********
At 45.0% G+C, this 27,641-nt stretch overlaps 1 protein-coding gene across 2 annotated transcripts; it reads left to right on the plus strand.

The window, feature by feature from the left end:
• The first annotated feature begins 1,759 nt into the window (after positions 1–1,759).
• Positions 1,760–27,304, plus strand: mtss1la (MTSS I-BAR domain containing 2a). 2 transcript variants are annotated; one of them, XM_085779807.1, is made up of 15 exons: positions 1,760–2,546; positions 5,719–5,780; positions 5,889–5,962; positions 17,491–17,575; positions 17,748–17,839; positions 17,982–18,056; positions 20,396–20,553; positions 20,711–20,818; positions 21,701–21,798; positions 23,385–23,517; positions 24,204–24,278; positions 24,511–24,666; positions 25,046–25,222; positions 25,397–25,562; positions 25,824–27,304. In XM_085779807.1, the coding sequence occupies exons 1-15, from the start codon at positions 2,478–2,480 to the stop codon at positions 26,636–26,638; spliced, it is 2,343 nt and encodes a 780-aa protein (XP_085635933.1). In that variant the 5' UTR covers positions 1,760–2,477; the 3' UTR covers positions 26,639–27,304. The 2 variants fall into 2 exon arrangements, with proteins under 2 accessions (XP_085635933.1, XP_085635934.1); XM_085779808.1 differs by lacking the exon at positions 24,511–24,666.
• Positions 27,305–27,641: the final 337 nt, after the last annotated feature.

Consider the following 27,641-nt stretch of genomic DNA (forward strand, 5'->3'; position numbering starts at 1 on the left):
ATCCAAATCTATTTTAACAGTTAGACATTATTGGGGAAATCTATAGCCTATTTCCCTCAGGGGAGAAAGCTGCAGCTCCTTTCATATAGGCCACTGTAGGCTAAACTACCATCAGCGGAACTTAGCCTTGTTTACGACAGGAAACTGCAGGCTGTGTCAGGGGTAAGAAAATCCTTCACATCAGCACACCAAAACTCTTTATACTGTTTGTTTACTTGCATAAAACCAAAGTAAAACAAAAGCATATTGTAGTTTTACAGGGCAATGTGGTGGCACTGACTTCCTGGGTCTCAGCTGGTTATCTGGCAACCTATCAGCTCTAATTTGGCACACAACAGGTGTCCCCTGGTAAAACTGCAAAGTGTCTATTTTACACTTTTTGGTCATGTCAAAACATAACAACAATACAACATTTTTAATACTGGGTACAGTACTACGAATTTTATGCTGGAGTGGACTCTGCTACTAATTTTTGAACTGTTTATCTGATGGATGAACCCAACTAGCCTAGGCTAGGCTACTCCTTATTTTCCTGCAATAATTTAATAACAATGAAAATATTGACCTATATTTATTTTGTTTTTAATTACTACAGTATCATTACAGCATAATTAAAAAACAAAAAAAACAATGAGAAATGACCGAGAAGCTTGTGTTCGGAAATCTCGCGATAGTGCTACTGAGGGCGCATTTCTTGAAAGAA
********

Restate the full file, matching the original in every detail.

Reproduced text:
At 45.0% G+C, this 27,641-nt stretch overlaps 1 protein-coding gene across 2 annotated transcripts; it reads left to right on the plus strand.

The window, feature by feature from the left end:
• The first annotated feature begins 1,759 nt into the window (after positions 1–1,759).
• Positions 1,760–27,304, plus strand: mtss1la (MTSS I-BAR domain containing 2a). 2 transcript variants are annotated; one of them, XM_085779807.1, is made up of 15 exons: positions 1,760–2,546; positions 5,719–5,780; positions 5,889–5,962; positions 17,491–17,575; positions 17,748–17,839; positions 17,982–18,056; positions 20,396–20,553; positions 20,711–20,818; positions 21,701–21,798; positions 23,385–23,517; positions 24,204–24,278; positions 24,511–24,666; positions 25,046–25,222; positions 25,397–25,562; positions 25,824–27,304. In XM_085779807.1, the coding sequence occupies exons 1-15, from the start codon at positions 2,478–2,480 to the stop codon at positions 26,636–26,638; spliced, it is 2,343 nt and encodes a 780-aa protein (XP_085635933.1). In that variant the 5' UTR covers positions 1,760–2,477; the 3' UTR covers positions 26,639–27,304. The 2 variants fall into 2 exon arrangements, with proteins under 2 accessions (XP_085635933.1, XP_085635934.1); XM_085779808.1 differs by lacking the exon at positions 24,511–24,666.
• Positions 27,305–27,641: the final 337 nt, after the last annotated feature.

Consider the following 27,641-nt stretch of genomic DNA (forward strand, 5'->3'; position numbering starts at 1 on the left):
ATCCAAATCTATTTTAACAGTTAGACATTATTGGGGAAATCTATAGCCTATTTCCCTCAGGGGAGAAAGCTGCAGCTCCTTTCATATAGGCCACTGTAGGCTAAACTACCATCAGCGGAACTTAGCCTTGTTTACGACAGGAAACTGCAGGCTGTGTCAGGGGTAAGAAAATCCTTCACATCAGCACACCAAAACTCTTTATACTGTTTGTTTACTTGCATAAAACCAAAGTAAAACAAAAGCATATTGTAGTTTTACAGGGCAATGTGGTGGCACTGACTTCCTGGGTCTCAGCTGGTTATCTGGCAACCTATCAGCTCTAATTTGGCACACAACAGGTGTCCCCTGGTAAAACTGCAAAGTGTCTATTTTACACTTTTTGGTCATGTCAAAACATAACAACAATACAACATTTTTAATACTGGGTACAGTACTACGAATTTTATGCTGGAGTGGACTCTGCTACTAATTTTTGAACTGTTTATCTGATGGATGAACCCAACTAGCCTAGGCTAGGCTACTCCTTATTTTCCTGCAATAATTTAATAACAATGAAAATATTGACCTATATTTATTTTGTTTTTAATTACTACAGTATCATTACAGCATAATTAAAAAACAAAAAAAACAATGAGAAATGACCGAGAAGCTTGTGTTCGGAAATCTCGCGATAGTGCTACTGAGGGCGCATTTCTTGAAAGAA